Project Number: 1950-51000-074-02-S
Project Type: Non-Assistance Cooperative Agreement
Start Date: May 1, 2009
End Date: Apr 30, 2014
1. Determine whether high fat diet induced non-alcoholic steatohepatitis is a promoting factor in hepatic carcinogenesis. 2. Determine whether dietary lycopene will protect against high fat diet promoted liver cancer development.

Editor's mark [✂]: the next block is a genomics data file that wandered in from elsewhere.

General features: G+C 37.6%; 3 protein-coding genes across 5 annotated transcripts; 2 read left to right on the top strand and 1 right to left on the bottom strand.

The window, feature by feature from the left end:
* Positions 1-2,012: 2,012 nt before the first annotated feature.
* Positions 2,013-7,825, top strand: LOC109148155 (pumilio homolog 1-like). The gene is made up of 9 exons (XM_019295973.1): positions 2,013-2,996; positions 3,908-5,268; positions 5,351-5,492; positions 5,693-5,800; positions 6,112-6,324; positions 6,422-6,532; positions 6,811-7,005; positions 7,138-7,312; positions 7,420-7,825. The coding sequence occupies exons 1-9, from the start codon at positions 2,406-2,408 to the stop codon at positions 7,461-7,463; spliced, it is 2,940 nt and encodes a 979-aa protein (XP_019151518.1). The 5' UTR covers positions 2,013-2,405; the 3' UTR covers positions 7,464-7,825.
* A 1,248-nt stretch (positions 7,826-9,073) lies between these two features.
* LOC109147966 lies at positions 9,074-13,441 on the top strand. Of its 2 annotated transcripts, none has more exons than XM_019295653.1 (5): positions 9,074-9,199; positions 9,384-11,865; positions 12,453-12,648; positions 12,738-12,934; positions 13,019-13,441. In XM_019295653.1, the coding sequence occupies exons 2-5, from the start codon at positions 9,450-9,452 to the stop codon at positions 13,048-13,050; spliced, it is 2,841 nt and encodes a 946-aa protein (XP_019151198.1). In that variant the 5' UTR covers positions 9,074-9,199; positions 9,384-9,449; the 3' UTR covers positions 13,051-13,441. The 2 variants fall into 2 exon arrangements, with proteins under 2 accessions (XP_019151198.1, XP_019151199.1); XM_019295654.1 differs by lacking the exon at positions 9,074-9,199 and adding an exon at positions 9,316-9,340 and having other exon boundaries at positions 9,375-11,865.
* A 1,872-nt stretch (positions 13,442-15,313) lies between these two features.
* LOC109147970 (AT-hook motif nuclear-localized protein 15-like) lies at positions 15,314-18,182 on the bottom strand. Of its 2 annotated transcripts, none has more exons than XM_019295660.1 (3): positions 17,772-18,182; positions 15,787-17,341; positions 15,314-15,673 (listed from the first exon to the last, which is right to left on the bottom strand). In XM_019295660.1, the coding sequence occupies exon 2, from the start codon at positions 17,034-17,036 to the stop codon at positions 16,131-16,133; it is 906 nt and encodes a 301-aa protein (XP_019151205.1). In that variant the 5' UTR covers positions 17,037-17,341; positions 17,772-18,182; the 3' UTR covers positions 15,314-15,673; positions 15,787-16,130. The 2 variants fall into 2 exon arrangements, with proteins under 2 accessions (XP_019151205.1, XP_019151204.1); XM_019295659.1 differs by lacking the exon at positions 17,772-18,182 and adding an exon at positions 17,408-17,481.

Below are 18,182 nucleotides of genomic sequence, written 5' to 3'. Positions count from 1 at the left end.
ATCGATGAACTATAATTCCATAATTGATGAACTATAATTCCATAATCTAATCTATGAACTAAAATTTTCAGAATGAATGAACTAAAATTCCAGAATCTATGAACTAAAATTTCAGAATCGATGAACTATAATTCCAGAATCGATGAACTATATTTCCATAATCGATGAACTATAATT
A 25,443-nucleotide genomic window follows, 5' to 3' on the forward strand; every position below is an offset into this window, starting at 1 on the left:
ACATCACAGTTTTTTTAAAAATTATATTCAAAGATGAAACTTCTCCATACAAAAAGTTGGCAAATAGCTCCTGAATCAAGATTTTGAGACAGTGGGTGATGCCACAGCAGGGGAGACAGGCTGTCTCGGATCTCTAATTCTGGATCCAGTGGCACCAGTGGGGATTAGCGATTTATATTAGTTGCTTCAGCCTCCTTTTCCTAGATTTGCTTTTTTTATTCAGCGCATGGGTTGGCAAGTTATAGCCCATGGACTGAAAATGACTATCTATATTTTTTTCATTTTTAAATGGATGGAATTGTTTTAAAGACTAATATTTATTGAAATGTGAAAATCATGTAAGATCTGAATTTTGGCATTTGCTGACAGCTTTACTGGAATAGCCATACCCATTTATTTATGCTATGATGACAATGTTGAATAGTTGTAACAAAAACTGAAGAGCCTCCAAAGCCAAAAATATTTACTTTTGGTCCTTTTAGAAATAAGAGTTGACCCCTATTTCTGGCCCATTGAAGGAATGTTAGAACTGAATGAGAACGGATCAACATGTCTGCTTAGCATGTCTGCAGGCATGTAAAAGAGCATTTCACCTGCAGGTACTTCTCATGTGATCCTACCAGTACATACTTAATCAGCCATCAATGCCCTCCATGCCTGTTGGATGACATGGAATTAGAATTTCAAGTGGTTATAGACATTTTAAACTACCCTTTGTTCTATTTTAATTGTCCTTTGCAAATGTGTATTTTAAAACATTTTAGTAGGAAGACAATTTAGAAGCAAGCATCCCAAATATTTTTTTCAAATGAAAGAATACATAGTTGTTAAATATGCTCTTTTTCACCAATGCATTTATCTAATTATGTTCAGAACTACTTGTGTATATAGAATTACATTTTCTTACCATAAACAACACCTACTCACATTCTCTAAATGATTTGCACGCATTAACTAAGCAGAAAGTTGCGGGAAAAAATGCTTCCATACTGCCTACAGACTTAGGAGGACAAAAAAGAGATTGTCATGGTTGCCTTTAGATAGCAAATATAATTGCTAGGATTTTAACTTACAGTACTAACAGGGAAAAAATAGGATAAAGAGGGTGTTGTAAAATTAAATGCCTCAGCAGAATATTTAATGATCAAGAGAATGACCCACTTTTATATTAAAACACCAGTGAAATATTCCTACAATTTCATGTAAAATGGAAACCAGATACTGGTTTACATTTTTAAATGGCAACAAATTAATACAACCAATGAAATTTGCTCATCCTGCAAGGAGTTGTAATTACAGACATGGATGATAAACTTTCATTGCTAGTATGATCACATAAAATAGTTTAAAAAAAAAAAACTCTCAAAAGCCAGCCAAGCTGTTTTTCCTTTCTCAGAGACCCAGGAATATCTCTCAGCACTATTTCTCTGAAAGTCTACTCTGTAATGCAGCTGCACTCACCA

We will use both high fat diet-induced nonalcoholic steatohepatitis (NASH) rats and genetically-induced obese mice with injections of liver-specific carcinogen,diethylnitrosamine, followed by treatment with tomato extract or lycopene for both short and long durations. We will focus on the role of the stress-activated protein c-Jun-NH2-kinase (JNK) signaling, a key component mediating the high fat-induced oxidative stress and inflammatory processes, in response to tomato extract and lycopene supplementation on both cell proliferation/apoptosis, inflammation and premalignant and malignant lesions in obesity related hepatic tumorigenesis. Wewill complement animal study with cell culture studies (e.g., use siRNA silencing of JNK) using human hepatocyte lines and liver cancer cells to facilitate mechanistic studies to determine the contribution of the JNK signaling pathway to lycopene action. Since adiposity contributes to the increased incidence and/or death from liver cancer, we will examine metabolic alteration, including insulin resistance,and pro-inflammatory signaling in intra-abdominal fat tissue and its potential contribution to hepatic carcinogenesis. Once we establish that there is an association between metabolic alteration and hepatic carcinogenesis, we will examine insulin and insulin growth factors (IGF-I/IGF-II) signaling cascades and address their differential activation in NASH and its related hepatic carcinogenesis, as well as potential actions of tomato extract and lycopene prevention against the onset of high fat diet/obesity-related liver disease.